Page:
Newsletter 10 November 2015

by Green Deane

Wild Drinks and Cocktails by Emil Han. Photo by Green Deane

Wild Drinks and Cocktails by Emil Han. Photo by Green Deane

Finding wild food is one activity. What to do with it after you find it is another. It’s the “M” in my system of foraging: I.T.E.M: Method of Preparation. The others are Identification, Time of Year and Environment. Preparing what you’ve foraged is important. It separates foragers from herbalists, a good meal from a bad one, a memorable experience to one you would like to forget. And one special area of “preparation” is making drinks out things you forage.

Emily Han, an apartment dweller in Los Angeles, has released just such a book: Wild Drinks and Cocktails: Handcrafted Squashes, Shrubs, Switchels, Tonics and Infusions to Mix At Home. Shrubs and Switchels? Yes, and Oxymel, too. Let’s review those:

A "lemonade" made from Oxalises, from Emily Han's book: Wild Drinks

A “lemonade” made from Wood Sorrel, from Emily Han’s book: Wild Drinks

An oxymel is vinegar with a sweetener, such as honey. Switchels are closely related but came out of the Caribbean often employing ginger, perhaps rum or molasses (one of my grandmother’s preferred sources of sweetness.) Shrubs, from an Arabic word for syrup, are not sweet but on the tangy side, tart and sour. Think a whisky sour before the whiskey is added. Squashes are not renegade pumpkins but rather related to shrubs. Often a fruit is literally squashed and then mixed with still or sparkling water. Many were non-alcoholic refreshments though some of them became the original cocktail mixers, and all homemade.

If you are an herbalist making infusions, syrups and the like is common procedure. And home-based beer and wine making has a strong following. Han’s book bridges the gap in between, flavorful homemade drinks that can touch the medicinal on one side and the tippling on the other. These are from scratch homemade drinks to refresh, rejuvenate, and entertain.

Raspberry Shrub, by Emil Han

Raspberry Shrub, by Emily Han

There are, of course, dozens of recipes from Pine Syrup (I always wanted to know what to do with all my extra Pine stuff) to Elderberry Rob to Hazelnut Orgeat. Douglas Fir Liqueur looked interesting as did Fig and Vanilla Rum and the Cherry Balsamic Shrub. And do know there is an herbal tea section as well as a wine and punch chapter. I’ve had May Wine though the Apple and Sage looked interesting as well. For those who like kefir there are many ways to make that basic beverage tasty.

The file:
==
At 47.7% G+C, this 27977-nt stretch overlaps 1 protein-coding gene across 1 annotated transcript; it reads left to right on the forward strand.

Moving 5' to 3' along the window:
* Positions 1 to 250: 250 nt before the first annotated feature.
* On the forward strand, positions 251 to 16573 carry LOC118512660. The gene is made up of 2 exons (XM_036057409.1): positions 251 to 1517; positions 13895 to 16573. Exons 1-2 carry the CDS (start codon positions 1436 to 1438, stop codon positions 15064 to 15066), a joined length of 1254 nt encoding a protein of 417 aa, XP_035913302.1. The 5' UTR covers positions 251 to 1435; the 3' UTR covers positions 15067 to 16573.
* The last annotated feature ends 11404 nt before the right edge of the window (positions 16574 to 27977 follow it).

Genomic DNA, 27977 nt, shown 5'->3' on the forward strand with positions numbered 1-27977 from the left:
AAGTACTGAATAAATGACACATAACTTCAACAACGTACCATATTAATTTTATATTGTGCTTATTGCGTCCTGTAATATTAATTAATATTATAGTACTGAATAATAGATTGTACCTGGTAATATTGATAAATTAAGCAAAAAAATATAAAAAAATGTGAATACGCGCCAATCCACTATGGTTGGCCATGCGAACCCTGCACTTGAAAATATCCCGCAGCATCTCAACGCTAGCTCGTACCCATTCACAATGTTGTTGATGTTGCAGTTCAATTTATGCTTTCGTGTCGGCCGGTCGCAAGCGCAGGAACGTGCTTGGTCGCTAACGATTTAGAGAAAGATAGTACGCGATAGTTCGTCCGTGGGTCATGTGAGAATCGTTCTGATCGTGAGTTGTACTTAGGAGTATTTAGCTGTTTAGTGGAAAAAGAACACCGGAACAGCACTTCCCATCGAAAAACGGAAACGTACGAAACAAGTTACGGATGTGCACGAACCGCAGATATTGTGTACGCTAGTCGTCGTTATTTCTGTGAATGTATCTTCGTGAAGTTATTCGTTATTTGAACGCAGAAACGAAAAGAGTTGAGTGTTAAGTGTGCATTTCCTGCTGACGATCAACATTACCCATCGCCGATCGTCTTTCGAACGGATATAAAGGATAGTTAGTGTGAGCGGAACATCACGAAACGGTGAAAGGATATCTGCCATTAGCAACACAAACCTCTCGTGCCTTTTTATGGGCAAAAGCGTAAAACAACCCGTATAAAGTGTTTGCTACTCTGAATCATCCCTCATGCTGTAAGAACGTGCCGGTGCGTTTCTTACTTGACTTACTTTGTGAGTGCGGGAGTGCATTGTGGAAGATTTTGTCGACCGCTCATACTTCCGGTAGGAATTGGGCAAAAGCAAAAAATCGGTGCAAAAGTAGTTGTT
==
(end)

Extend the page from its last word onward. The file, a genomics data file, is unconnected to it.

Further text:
Han’s book comes with foraging and sustainable advice but is not without some controversy. Included are two recipes using “pink peppercorns.” The fruit of Schinus terebinthifolius (what we call Brazilian Pepper locally) has a mixed history of consumption. I know people who use it regularly and others who got quite ill using the fruit just once. Han does include a warning on that page.

I know which drink I am going to make first. We have a lot of Oxalis locally so the Wood Sorrel Lemonade is on the top of my list and I’m sure there will be more. Published by Quarto Publishing Group, the glossy paperback sells for around $23 US. 192 pages: ISBN 978-1-59233-707-1

Southern Wax Myrtle berries. Photo by Green Deane

Southern Wax Myrtle berries. Photo by Green Deane

Just because you can do something doesn’t mean you should. Can you make a bayberry candle? Absolutely. Should you? If you have to, yes. If not you might want to reconsider. Southern Wax Myrtle berries are small. They have a little wax on them and why the species name is cerifera — wax producing. But it takes many gallons and a lot of hot work to get enough bayberry wax to mix with tallow (75/25) to make the famous smokeless candle that keeps away insects. No doubt hundreds of years ago it was worth it. Not so much today. But, you can use the dried berries as a spice and the leaves like bay leaves or to make a tea. To read more about the Southern Wax Myrtle go here.

Wild Radish tends to twist around as it grows. Photo by Green Deane

Wild Radish tends to twist around as it grows. Photo by Green Deane

Tuesday the C.R.A.B.S.* took to the trails and rode 30-plus miles through South Seminole County and eastern Orange County. One of the nice things about riding a recumbent trike is you are down where the plants are and your viewing angle forward (as mentioned on my facebook page The Green Deane Machine.) While pedaling along I spied my first Wild Radish of the season just west of Ovideo on State Road 426. Wild Radish and Wild Mustards look very similar and are used the same way. There are many ways to tell them apart but on a glance one identifier of the radish is that it grows in a serpentine manner whereas mustards tend to grow straight up. I usually start to find tasty Wild Radishes and Wild Mustards in December  so perhaps the season is a little early this year. To read more about Wild Radish, go here. Wild Mustards click here. *Crusty Retired all recumBent Society.